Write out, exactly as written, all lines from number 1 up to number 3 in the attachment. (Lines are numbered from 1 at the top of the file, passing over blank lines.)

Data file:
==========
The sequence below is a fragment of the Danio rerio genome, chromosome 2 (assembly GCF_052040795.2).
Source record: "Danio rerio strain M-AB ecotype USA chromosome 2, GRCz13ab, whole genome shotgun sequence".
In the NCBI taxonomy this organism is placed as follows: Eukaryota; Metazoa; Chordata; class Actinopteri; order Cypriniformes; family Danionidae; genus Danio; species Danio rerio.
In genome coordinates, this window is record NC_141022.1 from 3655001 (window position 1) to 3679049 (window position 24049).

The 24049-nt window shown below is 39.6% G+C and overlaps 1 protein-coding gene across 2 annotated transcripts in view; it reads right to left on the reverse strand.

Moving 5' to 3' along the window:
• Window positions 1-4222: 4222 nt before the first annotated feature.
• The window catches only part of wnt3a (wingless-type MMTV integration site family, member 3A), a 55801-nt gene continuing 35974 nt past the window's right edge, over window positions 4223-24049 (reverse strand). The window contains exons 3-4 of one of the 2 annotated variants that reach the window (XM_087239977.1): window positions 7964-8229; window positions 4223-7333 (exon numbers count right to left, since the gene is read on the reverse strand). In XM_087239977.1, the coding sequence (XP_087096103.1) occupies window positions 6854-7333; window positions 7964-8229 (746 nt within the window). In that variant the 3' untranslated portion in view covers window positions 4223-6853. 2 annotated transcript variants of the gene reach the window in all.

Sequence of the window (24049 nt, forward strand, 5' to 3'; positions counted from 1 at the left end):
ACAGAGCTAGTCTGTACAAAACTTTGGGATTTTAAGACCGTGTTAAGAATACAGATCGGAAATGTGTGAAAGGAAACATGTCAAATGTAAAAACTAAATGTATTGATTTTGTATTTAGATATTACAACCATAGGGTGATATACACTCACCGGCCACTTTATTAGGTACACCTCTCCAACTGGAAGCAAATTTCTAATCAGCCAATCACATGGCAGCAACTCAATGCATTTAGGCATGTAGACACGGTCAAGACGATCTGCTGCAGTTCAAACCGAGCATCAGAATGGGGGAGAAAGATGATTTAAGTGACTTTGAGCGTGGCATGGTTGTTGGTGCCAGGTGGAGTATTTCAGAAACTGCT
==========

The sequence below is a fragment of the Danio rerio genome, chromosome 2 (assembly GCF_052040795.2).
Source record: "Danio rerio strain M-AB ecotype USA chromosome 2, GRCz13ab, whole genome shotgun sequence".
In the NCBI taxonomy this organism is placed as follows: Eukaryota; Metazoa; Chordata; class Actinopteri; order Cypriniformes; family Danionidae; genus Danio; species Danio rerio.